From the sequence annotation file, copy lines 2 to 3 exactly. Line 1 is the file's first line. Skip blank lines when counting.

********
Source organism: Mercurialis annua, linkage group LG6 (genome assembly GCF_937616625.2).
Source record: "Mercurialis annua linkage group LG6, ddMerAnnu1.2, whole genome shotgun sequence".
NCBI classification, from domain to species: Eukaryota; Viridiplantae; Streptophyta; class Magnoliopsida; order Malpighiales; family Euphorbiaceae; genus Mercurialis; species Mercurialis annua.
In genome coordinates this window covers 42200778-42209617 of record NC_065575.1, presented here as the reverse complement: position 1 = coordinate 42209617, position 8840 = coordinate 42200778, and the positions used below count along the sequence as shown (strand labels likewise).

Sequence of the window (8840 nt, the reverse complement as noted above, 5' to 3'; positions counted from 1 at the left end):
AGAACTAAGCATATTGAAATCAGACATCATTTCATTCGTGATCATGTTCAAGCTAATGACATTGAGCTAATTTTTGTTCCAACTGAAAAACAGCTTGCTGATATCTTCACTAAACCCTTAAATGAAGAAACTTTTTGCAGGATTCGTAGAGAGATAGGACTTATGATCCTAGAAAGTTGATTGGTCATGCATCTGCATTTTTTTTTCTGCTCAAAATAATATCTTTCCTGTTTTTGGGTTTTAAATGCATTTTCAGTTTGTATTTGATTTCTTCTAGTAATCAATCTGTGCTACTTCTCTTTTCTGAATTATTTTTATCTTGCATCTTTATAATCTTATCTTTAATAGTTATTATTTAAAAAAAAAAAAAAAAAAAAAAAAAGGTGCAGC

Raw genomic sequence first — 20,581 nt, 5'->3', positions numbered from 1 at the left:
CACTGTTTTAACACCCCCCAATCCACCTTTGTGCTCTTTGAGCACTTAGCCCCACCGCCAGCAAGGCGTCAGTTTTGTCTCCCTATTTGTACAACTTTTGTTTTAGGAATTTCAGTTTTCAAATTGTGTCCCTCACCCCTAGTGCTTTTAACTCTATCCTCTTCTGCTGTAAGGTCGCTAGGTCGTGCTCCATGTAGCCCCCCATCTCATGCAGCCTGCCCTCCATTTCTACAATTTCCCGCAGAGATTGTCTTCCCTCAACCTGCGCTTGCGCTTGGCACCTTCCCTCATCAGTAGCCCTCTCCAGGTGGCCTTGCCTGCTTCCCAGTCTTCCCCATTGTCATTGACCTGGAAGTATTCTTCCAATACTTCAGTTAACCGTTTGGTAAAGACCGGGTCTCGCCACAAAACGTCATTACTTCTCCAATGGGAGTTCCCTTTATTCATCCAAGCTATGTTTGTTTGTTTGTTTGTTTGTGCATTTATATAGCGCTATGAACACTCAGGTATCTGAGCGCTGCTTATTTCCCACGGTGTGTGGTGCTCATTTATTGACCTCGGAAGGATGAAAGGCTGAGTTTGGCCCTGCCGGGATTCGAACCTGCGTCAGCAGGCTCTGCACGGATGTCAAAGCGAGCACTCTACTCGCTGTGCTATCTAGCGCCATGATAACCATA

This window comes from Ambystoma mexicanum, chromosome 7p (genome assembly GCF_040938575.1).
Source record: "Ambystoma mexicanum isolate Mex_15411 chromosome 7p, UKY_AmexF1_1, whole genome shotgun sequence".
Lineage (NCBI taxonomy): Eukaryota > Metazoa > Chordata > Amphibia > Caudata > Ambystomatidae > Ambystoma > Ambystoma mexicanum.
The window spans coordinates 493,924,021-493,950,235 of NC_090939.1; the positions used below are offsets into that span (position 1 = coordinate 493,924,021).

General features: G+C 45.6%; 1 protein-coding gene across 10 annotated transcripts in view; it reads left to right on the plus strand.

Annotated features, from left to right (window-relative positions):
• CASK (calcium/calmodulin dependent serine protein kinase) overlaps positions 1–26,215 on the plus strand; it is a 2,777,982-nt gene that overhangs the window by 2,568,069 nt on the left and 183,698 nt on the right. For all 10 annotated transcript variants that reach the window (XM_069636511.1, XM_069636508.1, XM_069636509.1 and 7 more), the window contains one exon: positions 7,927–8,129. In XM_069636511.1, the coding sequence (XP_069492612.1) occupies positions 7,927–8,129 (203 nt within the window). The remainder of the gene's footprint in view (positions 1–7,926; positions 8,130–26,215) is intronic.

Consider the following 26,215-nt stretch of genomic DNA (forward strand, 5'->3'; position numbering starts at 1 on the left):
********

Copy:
Source record: "Mercurialis annua linkage group LG6, ddMerAnnu1.2, whole genome shotgun sequence".
NCBI classification, from domain to species: Eukaryota; Viridiplantae; Streptophyta; class Magnoliopsida; order Malpighiales; family Euphorbiaceae; genus Mercurialis; species Mercurialis annua.